Ernie Johnson (jockey)
|Full name||Ernest Johnson|
|Born||1948 (age 71–72)|
|Major racing wins|
|British Classic Race wins:|
Epsom Derby (1969)
1,000 Guineas (1978)
|British flat racing Champion Apprentice (1967)|
He began his apprenticeship with Captain Peter Hastings-Bass at Kingsclere. On that trainer's death in 1964, he transferred to Ian Balding. His first win came on Balding's Abel at York on 18 May 1965 and his first big win came on Salvo in the 1966 Vaux Gold Tankard for Harry Wragg. In 1967, he won the Ebor on Ovaltine and the Cesarewitch on Boismoss, and ended the season as Champion Apprentice with 39 victories.
In 1968, he moved to Middleham, North Yorkshire where he rode for Sam Hall, although he still rode for many leading southern stables. That year he won 68 races, including a second Ebor on Alignment, the Free Handicap at Newmarket on Panpiper and the Portland Handicap on Gold Pollen.
1969 brought Johnson his biggest career victory - a "faultless ride"  in The Derby on Blakeney - and his biggest seasonal haul to that date of 79. In 1972, he became stable jockey to Barry Hills, for whom he almost won a second Derby on Rheingold, when he finished beaten by a short head by Lester Piggott on Roberto. Although Roberto was a very good horse, Johnson himself believes that the combination of the Epsom track and the fact that Piggott was at the peak of his powers got him beat. By September 1974, he had completed the feat of at least one winner at each racecourse in Britain.
Shortly after Royal Ascot 1977, Johnson sustained shoulder injuries and a broken leg in an incident at Newmarket when his mount Courjet swerved, ran off the course and threw him against a post. This caused him to miss the rest of the season. He bounced back the following season with his best ever end of season total of 86 and a second classic win on the Hills-trained Enstone Spark in the 1,000 Guineas.
His arrangement with Hills ended with the arrival of American jockey Steve Cauthen at the stable in 1979. Though he still rode some horses for the yard, Cauthen was very much the first choice jockey and by 1982 Johnson was riding more or less as a freelance.He had a spell riding for Clive Brittain during 1980-81 and also a number of winners for Michael Stoute. His seasonal totals of winners dropped away dramatically, - 61 in 1979, 49 in 1980, 29 in 1981, 46 in 1982, to 27 in 1983.
In the 1980 Epsom Oaks, Johnson rode The Dancer, on whom he had won a race at Newbury as a 2 year old, for Major Dick Hern. Hern's stable jockey, Willie Carson, also had the choice of Cheshire Oaks winner Shoot A Line and Musidora Stakes winner Bireme. He elected to ride Bireme, who won by 2 lengths from Vielle, with The Dancer in 3rd. Johnson made much of the running until two furlongs out and was possibly a shade unlucky - The Dancer was partially sighted in one eye and had to race along the inside rails, eventually getting herself boxed in. In 1982 he had what would be his final ride in the Epsom Derby, finishing last of the 18 runners on the rank outsider Florida Son.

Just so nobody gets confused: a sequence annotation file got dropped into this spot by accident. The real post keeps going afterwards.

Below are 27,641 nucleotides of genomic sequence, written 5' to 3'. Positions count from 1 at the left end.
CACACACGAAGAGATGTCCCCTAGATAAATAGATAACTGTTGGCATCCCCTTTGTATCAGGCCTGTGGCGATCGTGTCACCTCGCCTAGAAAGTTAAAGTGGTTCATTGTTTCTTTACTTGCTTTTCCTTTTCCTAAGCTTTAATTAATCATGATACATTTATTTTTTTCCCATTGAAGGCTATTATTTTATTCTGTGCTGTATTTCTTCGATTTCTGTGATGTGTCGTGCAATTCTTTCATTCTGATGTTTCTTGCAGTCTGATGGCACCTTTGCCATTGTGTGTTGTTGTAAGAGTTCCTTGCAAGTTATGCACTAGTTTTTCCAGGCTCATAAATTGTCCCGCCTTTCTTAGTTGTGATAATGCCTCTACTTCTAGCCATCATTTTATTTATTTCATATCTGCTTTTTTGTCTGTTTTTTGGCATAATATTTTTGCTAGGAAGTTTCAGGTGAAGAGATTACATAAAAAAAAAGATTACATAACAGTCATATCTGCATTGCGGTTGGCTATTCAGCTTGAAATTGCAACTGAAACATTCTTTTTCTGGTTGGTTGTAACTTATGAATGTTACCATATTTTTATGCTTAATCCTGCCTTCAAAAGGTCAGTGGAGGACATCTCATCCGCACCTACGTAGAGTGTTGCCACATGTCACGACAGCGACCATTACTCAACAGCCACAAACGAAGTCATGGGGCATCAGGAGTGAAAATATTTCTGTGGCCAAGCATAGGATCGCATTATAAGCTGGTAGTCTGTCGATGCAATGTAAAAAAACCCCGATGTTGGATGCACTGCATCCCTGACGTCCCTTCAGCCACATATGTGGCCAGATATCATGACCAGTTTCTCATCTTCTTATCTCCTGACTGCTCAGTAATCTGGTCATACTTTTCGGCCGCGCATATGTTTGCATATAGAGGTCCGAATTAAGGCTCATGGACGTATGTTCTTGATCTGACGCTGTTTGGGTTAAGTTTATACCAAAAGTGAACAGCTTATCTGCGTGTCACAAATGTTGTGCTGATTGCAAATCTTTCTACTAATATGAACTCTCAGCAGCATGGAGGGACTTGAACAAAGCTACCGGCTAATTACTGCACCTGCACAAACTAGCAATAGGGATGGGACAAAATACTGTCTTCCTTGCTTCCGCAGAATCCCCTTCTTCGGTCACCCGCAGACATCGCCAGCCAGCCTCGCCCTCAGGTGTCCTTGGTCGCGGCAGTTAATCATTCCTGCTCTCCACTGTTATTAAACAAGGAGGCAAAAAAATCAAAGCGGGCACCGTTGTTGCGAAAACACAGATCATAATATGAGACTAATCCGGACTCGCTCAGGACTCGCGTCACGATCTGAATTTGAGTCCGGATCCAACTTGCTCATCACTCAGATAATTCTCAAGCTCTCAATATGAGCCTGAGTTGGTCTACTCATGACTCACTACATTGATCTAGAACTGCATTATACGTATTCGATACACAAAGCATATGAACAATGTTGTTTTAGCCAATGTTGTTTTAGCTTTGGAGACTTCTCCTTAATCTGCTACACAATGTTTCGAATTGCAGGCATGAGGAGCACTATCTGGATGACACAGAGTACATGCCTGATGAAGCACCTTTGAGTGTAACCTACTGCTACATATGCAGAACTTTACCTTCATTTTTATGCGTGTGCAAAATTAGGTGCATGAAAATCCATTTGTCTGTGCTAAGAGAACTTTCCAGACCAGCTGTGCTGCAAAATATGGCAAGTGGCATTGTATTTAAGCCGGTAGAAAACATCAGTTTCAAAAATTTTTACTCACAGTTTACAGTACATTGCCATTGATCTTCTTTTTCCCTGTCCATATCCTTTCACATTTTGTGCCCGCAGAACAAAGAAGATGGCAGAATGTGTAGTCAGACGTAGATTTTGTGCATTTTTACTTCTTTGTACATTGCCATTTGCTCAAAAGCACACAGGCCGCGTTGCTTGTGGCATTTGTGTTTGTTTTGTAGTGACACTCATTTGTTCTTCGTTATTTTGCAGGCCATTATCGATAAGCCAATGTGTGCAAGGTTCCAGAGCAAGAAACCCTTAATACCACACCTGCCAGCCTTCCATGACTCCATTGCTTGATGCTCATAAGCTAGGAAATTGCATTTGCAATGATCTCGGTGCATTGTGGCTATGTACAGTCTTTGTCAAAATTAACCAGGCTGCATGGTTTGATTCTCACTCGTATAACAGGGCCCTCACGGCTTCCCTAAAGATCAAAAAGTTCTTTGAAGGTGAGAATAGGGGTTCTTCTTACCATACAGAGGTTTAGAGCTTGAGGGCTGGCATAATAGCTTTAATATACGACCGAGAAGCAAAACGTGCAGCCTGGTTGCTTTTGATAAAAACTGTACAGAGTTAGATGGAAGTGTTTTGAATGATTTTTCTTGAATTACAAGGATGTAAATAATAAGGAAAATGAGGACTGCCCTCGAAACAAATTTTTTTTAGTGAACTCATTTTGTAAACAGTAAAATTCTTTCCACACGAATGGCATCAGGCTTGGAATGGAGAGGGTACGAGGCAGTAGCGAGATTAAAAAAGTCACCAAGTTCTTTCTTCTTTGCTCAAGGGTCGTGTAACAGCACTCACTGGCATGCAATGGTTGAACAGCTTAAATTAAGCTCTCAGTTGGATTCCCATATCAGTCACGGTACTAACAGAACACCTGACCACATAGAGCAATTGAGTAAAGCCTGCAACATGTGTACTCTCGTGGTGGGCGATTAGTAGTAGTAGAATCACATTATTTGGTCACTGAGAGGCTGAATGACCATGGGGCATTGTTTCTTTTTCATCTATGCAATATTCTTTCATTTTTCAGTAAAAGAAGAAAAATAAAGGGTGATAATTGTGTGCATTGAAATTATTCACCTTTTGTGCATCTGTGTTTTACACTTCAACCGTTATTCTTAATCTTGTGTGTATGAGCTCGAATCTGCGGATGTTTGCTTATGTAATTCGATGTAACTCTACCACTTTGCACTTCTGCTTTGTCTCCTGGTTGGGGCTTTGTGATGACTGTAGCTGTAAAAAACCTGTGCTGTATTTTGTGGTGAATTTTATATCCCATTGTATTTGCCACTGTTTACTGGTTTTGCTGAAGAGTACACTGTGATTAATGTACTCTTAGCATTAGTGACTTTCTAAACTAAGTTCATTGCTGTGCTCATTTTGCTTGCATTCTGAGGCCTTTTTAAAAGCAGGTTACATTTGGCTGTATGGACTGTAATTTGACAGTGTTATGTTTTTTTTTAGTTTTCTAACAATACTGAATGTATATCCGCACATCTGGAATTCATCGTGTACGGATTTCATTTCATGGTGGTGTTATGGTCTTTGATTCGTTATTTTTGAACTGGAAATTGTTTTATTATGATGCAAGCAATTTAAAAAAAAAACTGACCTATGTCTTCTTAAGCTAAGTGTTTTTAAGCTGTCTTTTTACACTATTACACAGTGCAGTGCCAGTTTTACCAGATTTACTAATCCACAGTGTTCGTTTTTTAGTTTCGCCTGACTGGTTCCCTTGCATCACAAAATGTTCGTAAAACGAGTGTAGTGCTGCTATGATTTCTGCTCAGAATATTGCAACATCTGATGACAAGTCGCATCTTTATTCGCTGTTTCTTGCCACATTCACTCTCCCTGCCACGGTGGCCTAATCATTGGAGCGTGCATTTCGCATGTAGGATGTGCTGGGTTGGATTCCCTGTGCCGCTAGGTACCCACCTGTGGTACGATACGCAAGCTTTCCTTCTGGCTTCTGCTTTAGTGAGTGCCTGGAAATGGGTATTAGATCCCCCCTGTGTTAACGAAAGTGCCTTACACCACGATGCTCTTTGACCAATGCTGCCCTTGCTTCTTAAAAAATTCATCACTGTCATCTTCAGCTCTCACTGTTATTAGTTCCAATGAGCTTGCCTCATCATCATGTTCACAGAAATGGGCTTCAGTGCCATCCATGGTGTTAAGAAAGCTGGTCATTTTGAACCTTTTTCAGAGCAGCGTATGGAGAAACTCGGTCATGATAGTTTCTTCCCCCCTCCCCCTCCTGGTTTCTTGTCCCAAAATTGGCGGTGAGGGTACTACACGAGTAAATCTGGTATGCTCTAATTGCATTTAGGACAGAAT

By the mid-1980s, riding opportunities were becoming scarce, so he relocated to Ireland for a short while in 1984, to ride for Eddie O'Grady. When this failed to work out, he returned to England for a season, riding just 11 winners in 1985. This was followed by some time spent riding in Singapore. He also rode winners in Kenya, India and Hong Kong during his career. Back in England in the early 1990s, although he was one of only eight then active jockeys to have passed the 1,000 winner mark, rides were even harder to come by, and he picked up just eleven winners in four years, riding only 40 in his final 13 seasons as a jockey. The last time he rode double figures in a season was 10 in 1988, while his last big race winner was the Martin Pipe-trained Tamarpour in the 1991 Northumberland Plate at Newcastle. Despite the lack of rides, Johnson did not feel bitter, saying in 1993, 'I'm just doing what I enjoy and happy going from day to day. At least I've won a Derby.' He rode his last winner on Desert Sand at Ayr in September 1998 and his last race (besides one-off 'legends' races) in 2002.
- Mortimer, Onslow & Willett 1978, p. 319.
- Mortimer, Onslow & Willett 1978, p. 320.
- Wright 1986, p. 155.
- Edmondson, Richard (1 June 1993). "Where are they now? Ernie Johnson". The Independent. Retrieved 3 May 2014.
- Kay & Vamplew, p. 5.
- "Jockey Ernie Johnson Statistical Summary". Racing Post. Retrieved 3 May 2014.
- Mortimer, Roger; Onslow, Richard; Willett, Peter (1978). Biographical Encyclopaedia of British Racing. London: Macdonald and Jane's. ISBN 0-354-08536-0.
- Kay, Joyce; Vamplew, Wray (October 2012). Encyclopedia of British Horse Racing. Routledge. Retrieved 3 May 2014.
- Wright, Howard (1986). The Encyclopaedia of Flat Racing. London: Robert Hale. ISBN 0-7090-2639-0.